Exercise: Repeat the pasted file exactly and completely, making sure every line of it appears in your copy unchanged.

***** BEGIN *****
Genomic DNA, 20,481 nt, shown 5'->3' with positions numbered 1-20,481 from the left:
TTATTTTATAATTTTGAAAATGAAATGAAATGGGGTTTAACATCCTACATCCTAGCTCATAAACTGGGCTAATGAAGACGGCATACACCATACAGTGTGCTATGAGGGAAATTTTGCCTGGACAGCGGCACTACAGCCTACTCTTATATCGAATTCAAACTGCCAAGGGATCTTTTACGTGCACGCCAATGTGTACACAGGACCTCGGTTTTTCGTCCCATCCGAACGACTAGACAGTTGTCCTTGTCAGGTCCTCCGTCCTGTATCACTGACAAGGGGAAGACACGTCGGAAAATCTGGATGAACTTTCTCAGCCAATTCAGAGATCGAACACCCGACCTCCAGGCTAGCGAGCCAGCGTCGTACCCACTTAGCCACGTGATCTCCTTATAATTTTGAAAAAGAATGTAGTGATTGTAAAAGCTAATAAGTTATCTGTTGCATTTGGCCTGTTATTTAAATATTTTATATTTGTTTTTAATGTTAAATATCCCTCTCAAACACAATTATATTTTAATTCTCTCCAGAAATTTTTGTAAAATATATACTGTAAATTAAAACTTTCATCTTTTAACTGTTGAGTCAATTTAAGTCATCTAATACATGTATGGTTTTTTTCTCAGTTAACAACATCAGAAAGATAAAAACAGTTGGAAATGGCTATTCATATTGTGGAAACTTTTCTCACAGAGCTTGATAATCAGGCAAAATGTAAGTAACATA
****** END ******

Genomic DNA, 20,481 nt, shown 5'->3' with positions numbered 1-20,481 from the left:
TTATTTTATAATTTTGAAAATGAAATGAAATGGGGTTTAACATCCTACATCCTAGCTCATAAACTGGGCTAATGAAGACGGCATACACCATACAGTGTGCTATGAGGGAAATTTTGCCTGGACAGCGGCACTACAGCCTACTCTTATATCGAATTCAAACTGCCAAGGGATCTTTTACGTGCACGCCAATGTGTACACAGGACCTCGGTTTTTCGTCCCATCCGAACGACTAGACAGTTGTCCTTGTCAGGTCCTCCGTCCTGTATCACTGACAAGGGGAAGACACGTCGGAAAATCTGGATGAACTTTCTCAGCCAATTCAGAGATCGAACACCCGACCTCCAGGCTAGCGAGCCAGCGTCGTACCCACTTAGCCACGTGATCTCCTTATAATTTTGAAAAAGAATGTAGTGATTGTAAAAGCTAATAAGTTATCTGTTGCATTTGGCCTGTTATTTAAATATTTTATATTTGTTTTTAATGTTAAATATCCCTCTCAAACACAATTATATTTTAATTCTCTCCAGAAATTTTTGTAAAATATATACTGTAAATTAAAACTTTCATCTTTTAACTGTTGAGTCAATTTAAGTCATCTAATACATGTATGGTTTTTTTCTCAGTTAACAACATCAGAAAGATAAAAACAGTTGGAAATGGCTATTCATATTGTGGAAACTTTTCTCACAGAGCTTGATAATCAGGCAAAATGTAAGTAACATA